Monday, September 22, 2008

Egg Cartons and Pinto Beans

Every year, Kim and I get to search for safe alternatives at our sons’ school for parties, craft supplies, and other activities. It begins to feel like a scavenger hunt sometimes: “We need some egg-, milk-, and nut-free gum drops to use on a gingerbread house. I’ll start with the stores on the west side. You hit the stores on the east.”

We’ve already had our first scavenger hunt of the year now. Our boys’ fourth grade teacher uses egg cartons and pinto beans to help her students understand division and multiplication. They use the twelve sections of the egg carton and divide up the beans between them – a good tactile reinforcement of math.

The only problem is, the used egg cartons the teacher has been saving for several months to use in the classroom aren’t safe for Kim’s egg-allergic boy. So off on a scavenger hunt we went!

First, I tried ice cube trays. At Target, the ice cube trays had sixteen compartments. At the dollar store, they had fourteen compartments. I stood in the aisle, a mountain of blue and white ice cube trays in front of me, and called Kim. “They have 14 compartments. Do you think that’s okay?”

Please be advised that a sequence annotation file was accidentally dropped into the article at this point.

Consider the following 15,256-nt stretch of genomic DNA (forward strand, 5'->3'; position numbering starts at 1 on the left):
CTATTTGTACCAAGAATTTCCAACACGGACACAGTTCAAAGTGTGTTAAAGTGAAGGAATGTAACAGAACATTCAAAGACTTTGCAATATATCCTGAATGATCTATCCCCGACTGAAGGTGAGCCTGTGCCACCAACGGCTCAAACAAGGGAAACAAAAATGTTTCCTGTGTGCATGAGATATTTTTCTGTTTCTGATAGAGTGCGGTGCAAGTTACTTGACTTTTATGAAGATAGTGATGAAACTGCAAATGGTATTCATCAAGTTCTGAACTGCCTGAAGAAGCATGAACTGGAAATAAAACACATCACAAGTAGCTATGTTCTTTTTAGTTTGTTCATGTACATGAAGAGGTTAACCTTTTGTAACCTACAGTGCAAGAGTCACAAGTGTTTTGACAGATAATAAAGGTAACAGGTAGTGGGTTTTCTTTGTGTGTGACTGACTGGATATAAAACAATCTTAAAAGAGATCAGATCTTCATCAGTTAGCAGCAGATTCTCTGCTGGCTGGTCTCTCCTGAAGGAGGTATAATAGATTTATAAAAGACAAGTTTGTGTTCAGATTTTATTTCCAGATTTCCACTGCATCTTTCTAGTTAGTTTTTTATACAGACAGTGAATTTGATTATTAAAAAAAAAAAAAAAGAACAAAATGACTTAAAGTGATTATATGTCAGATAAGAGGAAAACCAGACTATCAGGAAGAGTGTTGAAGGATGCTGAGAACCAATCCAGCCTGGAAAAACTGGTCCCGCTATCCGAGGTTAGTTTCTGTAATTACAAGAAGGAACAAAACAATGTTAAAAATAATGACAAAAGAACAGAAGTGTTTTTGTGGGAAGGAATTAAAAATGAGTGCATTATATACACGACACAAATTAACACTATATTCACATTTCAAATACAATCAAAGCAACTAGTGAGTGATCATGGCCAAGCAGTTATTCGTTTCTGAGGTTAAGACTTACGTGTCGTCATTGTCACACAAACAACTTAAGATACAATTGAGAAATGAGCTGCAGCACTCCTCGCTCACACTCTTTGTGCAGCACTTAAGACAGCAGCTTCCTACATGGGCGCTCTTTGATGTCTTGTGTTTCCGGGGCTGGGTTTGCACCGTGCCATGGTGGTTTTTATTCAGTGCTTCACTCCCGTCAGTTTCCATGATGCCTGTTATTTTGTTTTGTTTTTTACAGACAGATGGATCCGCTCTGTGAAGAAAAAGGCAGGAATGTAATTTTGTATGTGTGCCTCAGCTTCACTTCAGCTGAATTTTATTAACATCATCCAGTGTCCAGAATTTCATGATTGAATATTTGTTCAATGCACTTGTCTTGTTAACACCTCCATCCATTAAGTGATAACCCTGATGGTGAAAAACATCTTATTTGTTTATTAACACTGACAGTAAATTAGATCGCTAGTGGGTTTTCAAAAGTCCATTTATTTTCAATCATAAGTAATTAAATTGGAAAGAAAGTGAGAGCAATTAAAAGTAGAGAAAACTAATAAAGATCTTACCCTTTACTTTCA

“Maybe we could saw the extra two off the end,” she suggested.

“Or maybe we could paint the extra two compartments a different color and tell the kids not to use them,” I said.

Both solutions sounded kind of lame. We thought for a minute. Then Kim had an idea. “Forget the ice cube trays,” she said. “Let me make some phone calls.”

Later that afternoon, Kim had found an egg farm in the phone book, called them, and spoke to a nice man who just happened to have several dozen brand-new, unused egg cartons, still in their plastic wrappers, sitting in his office. It turns out they’d changed their packaging recently, and these egg cartons were the leftover old style and he didn’t know what to do with them.

Kim did.

So she drove out to the egg farm, and drove away with 54 unused, uncontaminated egg cartons.

When she took them to the school this morning, the teacher gave her a strange look. Kim quickly explained why these cartons were safe, and the teacher was very relieved. “I thought surely you should know egg cartons weren’t safe for your own kid!” the teacher laughed.

So all is good now. I’m buying a new bag of pinto beans this afternoon for the teacher to use (because her old ones would be contaminated with last year’s used egg cartons). So by tomorrow, the kids will be multiplying and dividing their way to a whole new level.

And Kim and I can chalk up another successful scavenger hunt!

1 comment:

Lori N said...

What a great idea! My son's violin teacher is having the kids use egg cartons to help train their bowing (they hold the egg carton like a violin & then "bow" in the groove between rows) - needless to say my little guy isn't doing this exercise. But now I've got a scavenger hunt of my own to go on. Thanks for the idea!